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Proceedings Paper

Removal of repeated objects in multi-channel images
Author(s): A. Connor; A. K. Forrest
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Paper Abstract

This paper describes a technique for removing known repeated objects in multi-channel images. The motivation for removing known objects is to highlight un-known objects of interest. An important criterion is to base the technique on the use of image statistics and limit the use of operator supplied thresholds. The dependence on such thresholds may be subjective and is likely to be a source of error. The images used in this paper consist of transient eddy current data acquired from a multilayer aluminium alloy panel which represents a typical airframe structure. The image intensity represents the change in received eddy current magnetic field as a coil excited with a broadband waveform is scanned over the surface of the structure. The structure is held together using fasteners which are shown on the image as repeated circular objects. The regions around the fastener holes are of interest since this is where cracks in the structure may occur. Fastener objects have high variance in intensity compared to cracks and thus tend to dominate the image making identification of neighbouring cracks difficult. The removal of the known repeated objects (fasteners) highlights the un-known objects of interest (cracks). The data consists of 12 channels representing depth through the structure. Principal Value Decomposition (PVD) is to be used to reduce the number of channels that represent most of the information. The technique to remove known repeated objects involves computing the polar 2D FFT image frames. A circular object such as a fastener will produce a 2D Bessel function in frequency space. Since the object is circularly symmetric in frequency space the polar transform may be collapsed onto one axis representing radius. Zero crossings on this axis provide information on the inner and outer radius of the object. Larger frames produce grater noise from the many features present. Sub-frames can be used so that the algorithm will converge and the object radii may be measured. Correlation by multiplication in the frequency domain is used to determine the centre position of each fastener in the image with maximum signal to noise ratio. A function based on the physical process that creates the image of each fastener object is applied to the image to remove them. Two alternative techniques are presented. PVD can significantly reduce the number of channels that contain most of the information. The results show that the centre can be located and radii of each fastener can be measured, and the known image features removed to show subtle characteristics of the image not normally visible.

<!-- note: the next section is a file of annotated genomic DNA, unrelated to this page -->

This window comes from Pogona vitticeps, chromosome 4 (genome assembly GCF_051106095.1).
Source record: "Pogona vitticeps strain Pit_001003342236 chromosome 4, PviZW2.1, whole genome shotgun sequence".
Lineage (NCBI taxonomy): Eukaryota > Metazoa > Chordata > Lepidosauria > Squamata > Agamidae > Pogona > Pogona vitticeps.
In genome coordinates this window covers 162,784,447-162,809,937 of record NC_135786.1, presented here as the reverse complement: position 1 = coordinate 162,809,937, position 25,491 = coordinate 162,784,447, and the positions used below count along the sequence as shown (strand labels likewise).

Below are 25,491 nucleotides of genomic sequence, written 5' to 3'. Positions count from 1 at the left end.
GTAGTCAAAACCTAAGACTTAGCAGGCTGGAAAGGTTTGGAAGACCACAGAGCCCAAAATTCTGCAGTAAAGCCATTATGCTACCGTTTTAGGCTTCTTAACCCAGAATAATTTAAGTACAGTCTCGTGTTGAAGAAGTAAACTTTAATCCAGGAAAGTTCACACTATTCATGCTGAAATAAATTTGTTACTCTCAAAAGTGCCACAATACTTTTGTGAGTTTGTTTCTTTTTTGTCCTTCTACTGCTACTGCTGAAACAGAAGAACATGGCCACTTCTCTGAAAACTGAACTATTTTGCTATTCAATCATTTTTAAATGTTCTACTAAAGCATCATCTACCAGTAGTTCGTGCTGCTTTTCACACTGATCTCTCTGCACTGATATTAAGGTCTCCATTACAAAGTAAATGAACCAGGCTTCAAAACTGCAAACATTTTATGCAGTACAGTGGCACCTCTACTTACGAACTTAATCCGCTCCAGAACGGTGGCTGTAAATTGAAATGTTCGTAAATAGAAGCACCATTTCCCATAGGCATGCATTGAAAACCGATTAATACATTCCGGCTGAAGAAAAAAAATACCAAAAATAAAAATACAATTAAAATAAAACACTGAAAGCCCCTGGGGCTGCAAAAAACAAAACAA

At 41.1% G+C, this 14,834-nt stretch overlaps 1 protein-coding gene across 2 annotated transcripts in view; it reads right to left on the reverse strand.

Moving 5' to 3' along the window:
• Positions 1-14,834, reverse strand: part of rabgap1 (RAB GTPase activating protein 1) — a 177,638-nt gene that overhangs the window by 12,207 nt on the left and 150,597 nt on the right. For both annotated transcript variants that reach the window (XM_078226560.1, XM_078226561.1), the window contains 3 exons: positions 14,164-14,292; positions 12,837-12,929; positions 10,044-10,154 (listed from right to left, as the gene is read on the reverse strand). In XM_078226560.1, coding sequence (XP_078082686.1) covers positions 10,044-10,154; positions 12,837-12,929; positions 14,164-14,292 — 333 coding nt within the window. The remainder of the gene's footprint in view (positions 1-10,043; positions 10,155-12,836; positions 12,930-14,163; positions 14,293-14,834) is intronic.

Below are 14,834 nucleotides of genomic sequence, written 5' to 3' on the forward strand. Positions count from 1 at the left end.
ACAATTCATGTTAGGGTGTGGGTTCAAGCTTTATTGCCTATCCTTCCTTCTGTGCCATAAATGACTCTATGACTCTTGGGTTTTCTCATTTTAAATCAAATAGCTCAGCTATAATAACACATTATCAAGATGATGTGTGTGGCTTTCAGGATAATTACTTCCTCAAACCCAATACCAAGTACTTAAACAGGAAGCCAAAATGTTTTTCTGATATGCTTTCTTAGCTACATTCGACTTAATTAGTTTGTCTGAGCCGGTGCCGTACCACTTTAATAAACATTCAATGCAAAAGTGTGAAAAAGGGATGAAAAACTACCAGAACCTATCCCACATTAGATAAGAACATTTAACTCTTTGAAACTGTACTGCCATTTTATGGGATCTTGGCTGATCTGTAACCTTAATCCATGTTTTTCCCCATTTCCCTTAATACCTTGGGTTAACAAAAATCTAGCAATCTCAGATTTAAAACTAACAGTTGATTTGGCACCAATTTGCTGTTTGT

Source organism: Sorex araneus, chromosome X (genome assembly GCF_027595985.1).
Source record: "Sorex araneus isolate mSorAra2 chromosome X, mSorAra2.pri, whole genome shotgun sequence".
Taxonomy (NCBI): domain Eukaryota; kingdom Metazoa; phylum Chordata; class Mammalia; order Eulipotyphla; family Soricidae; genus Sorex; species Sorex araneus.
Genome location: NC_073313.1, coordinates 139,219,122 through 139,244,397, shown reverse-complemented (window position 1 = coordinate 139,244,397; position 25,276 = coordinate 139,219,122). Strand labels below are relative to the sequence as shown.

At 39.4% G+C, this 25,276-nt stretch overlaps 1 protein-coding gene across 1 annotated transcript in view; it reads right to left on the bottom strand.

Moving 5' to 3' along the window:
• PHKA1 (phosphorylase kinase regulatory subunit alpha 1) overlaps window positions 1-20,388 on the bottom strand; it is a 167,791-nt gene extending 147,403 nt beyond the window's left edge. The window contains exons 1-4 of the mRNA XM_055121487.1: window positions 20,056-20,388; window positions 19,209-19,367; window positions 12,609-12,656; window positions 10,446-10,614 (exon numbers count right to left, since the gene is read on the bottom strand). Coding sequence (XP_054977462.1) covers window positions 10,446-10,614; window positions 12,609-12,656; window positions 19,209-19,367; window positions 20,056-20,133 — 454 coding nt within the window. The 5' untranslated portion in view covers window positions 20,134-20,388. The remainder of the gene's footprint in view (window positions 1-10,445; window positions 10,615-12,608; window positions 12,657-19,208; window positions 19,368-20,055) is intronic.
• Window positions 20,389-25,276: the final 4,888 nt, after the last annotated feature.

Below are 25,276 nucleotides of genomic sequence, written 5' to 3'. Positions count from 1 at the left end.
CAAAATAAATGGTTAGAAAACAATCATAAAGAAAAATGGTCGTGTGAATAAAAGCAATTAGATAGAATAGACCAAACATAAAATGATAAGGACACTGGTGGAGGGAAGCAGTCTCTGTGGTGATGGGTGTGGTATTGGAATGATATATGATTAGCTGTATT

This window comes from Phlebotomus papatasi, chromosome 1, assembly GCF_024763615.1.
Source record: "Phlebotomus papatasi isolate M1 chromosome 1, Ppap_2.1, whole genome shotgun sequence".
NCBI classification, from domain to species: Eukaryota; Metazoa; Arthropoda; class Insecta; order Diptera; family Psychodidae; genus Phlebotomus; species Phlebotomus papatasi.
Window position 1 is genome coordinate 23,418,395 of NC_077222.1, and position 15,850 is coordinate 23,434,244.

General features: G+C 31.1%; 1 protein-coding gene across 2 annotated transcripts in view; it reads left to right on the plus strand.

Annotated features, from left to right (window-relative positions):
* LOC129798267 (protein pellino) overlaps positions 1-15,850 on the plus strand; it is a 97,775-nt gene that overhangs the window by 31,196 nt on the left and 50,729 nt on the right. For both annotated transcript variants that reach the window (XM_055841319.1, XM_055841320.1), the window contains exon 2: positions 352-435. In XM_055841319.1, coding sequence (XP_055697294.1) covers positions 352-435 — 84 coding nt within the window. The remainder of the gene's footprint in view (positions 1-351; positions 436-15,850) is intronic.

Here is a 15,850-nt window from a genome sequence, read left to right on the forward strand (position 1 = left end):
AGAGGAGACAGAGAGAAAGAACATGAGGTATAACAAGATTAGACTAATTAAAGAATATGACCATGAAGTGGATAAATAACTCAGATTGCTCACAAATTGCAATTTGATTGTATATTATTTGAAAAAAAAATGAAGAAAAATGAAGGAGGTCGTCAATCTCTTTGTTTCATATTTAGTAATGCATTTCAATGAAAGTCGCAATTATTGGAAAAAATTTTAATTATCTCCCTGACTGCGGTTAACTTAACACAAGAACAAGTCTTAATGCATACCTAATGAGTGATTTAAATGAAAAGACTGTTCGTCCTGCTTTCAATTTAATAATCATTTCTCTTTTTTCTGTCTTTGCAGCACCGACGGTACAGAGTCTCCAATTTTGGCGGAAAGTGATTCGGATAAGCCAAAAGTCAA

Paper Details

Date Published: 31 December 2008
PDF: 6 pages
Proc. SPIE 7130, Fourth International Symposium on Precision Mechanical Measurements, 71302X (31 December 2008); doi: 10.1117/12.819664
Show Author Affiliations
A. Connor, Imperial College London (United Kingdom)
A. K. Forrest, Imperial College London (United Kingdom)


Published in SPIE Proceedings Vol. 7130:
Fourth International Symposium on Precision Mechanical Measurements
Yetai Fei; Kuang-Chao Fan; Rongsheng Lu, Editor(s)

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